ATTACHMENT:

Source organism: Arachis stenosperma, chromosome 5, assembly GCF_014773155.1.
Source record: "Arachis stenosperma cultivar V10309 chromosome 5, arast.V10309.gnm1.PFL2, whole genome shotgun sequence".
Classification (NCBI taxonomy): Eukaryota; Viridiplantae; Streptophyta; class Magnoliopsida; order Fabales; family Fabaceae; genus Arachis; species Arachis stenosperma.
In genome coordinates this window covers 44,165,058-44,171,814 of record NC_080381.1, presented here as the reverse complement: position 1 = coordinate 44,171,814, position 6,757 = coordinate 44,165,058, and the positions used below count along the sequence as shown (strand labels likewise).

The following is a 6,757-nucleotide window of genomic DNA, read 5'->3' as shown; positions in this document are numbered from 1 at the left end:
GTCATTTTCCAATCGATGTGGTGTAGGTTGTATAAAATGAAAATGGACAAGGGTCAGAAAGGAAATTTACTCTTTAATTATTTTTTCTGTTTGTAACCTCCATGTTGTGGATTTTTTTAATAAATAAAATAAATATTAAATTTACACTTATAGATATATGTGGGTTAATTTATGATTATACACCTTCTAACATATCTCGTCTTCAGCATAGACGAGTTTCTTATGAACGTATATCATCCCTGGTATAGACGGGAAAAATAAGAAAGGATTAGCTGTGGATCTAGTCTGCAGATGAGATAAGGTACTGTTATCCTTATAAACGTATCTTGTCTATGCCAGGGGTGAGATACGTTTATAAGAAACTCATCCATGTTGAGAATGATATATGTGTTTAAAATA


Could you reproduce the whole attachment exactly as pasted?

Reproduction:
Source organism: Arachis stenosperma, chromosome 5, assembly GCF_014773155.1.
Source record: "Arachis stenosperma cultivar V10309 chromosome 5, arast.V10309.gnm1.PFL2, whole genome shotgun sequence".
Classification (NCBI taxonomy): Eukaryota; Viridiplantae; Streptophyta; class Magnoliopsida; order Fabales; family Fabaceae; genus Arachis; species Arachis stenosperma.
In genome coordinates this window covers 44,165,058-44,171,814 of record NC_080381.1, presented here as the reverse complement: position 1 = coordinate 44,171,814, position 6,757 = coordinate 44,165,058, and the positions used below count along the sequence as shown (strand labels likewise).

The following is a 6,757-nucleotide window of genomic DNA, read 5'->3' as shown; positions in this document are numbered from 1 at the left end:
GTCATTTTCCAATCGATGTGGTGTAGGTTGTATAAAATGAAAATGGACAAGGGTCAGAAAGGAAATTTACTCTTTAATTATTTTTTCTGTTTGTAACCTCCATGTTGTGGATTTTTTTAATAAATAAAATAAATATTAAATTTACACTTATAGATATATGTGGGTTAATTTATGATTATACACCTTCTAACATATCTCGTCTTCAGCATAGACGAGTTTCTTATGAACGTATATCATCCCTGGTATAGACGGGAAAAATAAGAAAGGATTAGCTGTGGATCTAGTCTGCAGATGAGATAAGGTACTGTTATCCTTATAAACGTATCTTGTCTATGCCAGGGGTGAGATACGTTTATAAGAAACTCATCCATGTTGAGAATGATATATGTGTTTAAAATA